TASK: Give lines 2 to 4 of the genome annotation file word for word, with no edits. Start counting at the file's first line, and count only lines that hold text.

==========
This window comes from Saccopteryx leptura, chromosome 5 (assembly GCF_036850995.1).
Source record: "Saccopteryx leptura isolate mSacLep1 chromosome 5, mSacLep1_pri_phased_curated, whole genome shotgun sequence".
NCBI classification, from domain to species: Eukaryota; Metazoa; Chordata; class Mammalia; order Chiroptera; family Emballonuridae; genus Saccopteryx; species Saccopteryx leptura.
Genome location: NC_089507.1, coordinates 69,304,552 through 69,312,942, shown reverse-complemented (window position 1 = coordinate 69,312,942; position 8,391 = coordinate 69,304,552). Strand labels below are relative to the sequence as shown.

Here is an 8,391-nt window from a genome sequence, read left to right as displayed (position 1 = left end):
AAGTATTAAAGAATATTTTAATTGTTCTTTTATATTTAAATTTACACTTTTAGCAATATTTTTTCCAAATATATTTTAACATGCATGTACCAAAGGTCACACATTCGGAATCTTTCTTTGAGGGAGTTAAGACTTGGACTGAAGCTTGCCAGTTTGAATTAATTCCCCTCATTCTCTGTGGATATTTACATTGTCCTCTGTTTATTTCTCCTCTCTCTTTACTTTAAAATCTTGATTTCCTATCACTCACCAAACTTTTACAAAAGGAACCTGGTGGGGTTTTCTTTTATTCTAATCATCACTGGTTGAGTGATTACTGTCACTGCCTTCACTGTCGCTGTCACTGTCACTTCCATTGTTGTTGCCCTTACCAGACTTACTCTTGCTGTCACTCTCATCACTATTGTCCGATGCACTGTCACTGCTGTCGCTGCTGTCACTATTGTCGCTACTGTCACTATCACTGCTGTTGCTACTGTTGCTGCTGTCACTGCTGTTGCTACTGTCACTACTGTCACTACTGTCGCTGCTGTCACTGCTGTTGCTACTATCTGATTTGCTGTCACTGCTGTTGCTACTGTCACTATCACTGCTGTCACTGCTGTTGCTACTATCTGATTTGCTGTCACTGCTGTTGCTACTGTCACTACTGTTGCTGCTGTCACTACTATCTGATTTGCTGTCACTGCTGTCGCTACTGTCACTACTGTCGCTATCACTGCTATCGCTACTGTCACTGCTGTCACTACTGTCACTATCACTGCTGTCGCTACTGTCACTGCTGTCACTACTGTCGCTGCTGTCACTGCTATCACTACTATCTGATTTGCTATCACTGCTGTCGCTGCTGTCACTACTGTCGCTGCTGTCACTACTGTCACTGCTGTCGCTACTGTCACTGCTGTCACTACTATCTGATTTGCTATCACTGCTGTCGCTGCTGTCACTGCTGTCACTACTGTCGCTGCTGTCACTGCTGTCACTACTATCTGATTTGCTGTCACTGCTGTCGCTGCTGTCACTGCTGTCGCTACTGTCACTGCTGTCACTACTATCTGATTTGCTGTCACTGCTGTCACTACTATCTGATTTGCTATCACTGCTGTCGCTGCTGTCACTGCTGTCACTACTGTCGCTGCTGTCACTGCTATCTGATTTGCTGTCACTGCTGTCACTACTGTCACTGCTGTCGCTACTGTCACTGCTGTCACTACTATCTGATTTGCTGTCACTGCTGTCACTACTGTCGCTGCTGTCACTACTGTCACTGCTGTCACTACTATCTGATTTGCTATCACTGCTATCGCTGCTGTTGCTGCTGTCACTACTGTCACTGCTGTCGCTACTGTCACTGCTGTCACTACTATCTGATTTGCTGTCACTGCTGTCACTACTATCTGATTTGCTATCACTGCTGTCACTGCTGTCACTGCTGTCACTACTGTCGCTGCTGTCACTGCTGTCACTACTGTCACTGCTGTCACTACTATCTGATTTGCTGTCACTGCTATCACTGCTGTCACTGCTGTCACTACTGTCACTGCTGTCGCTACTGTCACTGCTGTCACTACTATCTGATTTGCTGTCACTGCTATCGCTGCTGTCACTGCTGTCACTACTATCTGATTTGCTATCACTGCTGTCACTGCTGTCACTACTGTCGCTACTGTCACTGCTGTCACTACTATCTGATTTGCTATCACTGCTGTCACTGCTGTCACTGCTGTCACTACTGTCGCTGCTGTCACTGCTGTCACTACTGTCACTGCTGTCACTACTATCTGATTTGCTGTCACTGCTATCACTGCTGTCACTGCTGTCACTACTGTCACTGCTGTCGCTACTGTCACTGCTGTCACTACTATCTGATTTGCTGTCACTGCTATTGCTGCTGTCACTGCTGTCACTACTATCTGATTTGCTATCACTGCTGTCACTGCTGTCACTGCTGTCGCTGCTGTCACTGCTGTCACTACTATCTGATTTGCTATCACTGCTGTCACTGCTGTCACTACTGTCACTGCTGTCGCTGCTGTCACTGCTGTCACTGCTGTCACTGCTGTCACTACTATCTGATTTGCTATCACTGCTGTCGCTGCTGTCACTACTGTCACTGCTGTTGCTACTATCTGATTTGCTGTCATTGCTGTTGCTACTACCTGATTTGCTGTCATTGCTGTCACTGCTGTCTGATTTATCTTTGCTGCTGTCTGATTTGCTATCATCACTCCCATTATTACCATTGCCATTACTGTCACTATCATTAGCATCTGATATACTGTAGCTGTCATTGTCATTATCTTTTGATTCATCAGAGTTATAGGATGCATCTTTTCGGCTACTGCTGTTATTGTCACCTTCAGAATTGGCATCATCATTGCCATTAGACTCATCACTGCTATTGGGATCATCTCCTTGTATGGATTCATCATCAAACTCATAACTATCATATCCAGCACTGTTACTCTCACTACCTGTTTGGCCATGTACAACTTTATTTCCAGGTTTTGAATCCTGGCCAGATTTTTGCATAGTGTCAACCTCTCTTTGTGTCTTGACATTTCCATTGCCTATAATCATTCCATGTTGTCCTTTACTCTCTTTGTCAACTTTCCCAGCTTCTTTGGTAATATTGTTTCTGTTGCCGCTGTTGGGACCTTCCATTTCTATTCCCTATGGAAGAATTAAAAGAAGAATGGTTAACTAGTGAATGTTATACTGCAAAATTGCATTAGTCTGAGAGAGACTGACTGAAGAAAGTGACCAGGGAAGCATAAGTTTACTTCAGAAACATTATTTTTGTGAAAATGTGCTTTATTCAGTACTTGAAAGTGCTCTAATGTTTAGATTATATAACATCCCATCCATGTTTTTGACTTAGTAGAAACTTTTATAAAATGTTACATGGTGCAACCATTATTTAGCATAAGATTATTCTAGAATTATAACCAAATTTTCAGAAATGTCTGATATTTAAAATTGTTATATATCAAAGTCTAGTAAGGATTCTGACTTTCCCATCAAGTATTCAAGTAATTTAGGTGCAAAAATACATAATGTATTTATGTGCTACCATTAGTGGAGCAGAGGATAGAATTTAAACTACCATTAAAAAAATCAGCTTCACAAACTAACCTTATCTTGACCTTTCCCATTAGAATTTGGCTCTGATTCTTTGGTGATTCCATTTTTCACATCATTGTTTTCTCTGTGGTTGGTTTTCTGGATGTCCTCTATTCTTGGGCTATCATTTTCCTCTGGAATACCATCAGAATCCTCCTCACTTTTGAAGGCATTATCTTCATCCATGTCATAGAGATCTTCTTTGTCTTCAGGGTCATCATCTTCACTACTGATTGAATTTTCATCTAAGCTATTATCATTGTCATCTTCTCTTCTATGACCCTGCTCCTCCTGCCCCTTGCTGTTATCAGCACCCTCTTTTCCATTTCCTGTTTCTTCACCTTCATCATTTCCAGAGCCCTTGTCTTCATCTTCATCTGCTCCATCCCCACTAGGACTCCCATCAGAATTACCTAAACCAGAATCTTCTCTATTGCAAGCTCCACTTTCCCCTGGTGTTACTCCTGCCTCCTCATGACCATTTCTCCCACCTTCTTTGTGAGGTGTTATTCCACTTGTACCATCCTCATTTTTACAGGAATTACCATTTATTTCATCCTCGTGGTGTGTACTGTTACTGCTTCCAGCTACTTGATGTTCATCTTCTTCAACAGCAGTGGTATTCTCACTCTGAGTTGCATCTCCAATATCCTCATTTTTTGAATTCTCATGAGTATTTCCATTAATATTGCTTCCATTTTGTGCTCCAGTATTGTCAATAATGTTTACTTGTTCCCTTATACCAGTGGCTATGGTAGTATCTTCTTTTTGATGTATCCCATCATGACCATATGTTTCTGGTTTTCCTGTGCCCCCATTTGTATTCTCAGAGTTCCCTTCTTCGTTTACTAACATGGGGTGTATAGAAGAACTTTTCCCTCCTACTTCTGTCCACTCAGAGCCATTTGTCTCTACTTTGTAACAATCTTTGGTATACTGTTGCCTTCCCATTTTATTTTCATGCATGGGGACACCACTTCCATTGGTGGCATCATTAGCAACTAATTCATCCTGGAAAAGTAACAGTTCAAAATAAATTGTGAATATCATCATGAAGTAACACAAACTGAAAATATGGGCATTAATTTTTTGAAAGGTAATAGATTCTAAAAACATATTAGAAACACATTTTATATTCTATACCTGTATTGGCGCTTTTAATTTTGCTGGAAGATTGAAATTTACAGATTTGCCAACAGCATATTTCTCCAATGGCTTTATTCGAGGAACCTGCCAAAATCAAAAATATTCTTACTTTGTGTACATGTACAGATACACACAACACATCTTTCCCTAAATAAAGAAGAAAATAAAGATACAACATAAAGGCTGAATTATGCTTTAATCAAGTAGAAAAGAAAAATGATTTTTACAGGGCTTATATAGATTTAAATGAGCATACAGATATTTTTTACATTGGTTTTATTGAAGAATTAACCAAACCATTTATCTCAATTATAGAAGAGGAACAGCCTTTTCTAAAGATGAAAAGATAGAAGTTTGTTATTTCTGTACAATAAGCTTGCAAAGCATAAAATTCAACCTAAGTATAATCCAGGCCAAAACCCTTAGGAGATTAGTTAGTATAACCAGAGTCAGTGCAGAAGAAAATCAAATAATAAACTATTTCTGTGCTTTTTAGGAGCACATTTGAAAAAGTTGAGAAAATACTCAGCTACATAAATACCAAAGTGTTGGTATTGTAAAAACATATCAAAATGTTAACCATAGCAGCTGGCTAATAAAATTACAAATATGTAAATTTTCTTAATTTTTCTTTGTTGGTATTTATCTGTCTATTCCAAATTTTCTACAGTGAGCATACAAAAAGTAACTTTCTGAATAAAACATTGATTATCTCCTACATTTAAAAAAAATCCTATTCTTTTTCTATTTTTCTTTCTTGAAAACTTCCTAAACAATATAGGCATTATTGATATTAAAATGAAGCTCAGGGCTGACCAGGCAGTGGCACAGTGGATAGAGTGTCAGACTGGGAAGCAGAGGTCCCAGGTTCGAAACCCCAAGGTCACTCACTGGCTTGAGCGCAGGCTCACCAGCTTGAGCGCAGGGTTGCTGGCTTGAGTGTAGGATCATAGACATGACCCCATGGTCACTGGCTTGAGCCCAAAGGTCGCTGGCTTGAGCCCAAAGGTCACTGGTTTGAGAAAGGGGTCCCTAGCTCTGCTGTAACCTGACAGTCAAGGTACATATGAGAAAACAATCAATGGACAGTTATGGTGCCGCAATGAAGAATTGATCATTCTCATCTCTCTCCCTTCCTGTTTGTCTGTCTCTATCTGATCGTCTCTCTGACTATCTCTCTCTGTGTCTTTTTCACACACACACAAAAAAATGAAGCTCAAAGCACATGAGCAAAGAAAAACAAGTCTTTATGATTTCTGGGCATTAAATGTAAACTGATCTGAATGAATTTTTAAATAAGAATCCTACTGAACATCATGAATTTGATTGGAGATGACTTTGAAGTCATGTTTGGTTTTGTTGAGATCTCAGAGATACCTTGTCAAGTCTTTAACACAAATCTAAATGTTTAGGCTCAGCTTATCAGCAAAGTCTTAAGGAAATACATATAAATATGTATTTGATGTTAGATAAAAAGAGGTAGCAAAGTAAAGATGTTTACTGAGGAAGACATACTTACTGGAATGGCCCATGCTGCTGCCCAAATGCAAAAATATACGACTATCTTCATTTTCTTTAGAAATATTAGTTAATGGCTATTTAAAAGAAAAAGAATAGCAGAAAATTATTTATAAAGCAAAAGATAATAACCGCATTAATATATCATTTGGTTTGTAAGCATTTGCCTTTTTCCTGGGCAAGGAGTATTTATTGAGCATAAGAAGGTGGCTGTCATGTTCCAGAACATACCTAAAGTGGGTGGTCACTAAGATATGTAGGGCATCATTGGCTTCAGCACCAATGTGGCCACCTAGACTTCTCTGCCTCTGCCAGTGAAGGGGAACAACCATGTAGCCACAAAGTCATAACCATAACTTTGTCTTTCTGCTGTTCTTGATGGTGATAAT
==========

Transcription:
Source record: "Saccopteryx leptura isolate mSacLep1 chromosome 5, mSacLep1_pri_phased_curated, whole genome shotgun sequence".
NCBI classification, from domain to species: Eukaryota; Metazoa; Chordata; class Mammalia; order Chiroptera; family Emballonuridae; genus Saccopteryx; species Saccopteryx leptura.
Genome location: NC_089507.1, coordinates 69,304,552 through 69,312,942, shown reverse-complemented (window position 1 = coordinate 69,312,942; position 8,391 = coordinate 69,304,552). Strand labels below are relative to the sequence as shown.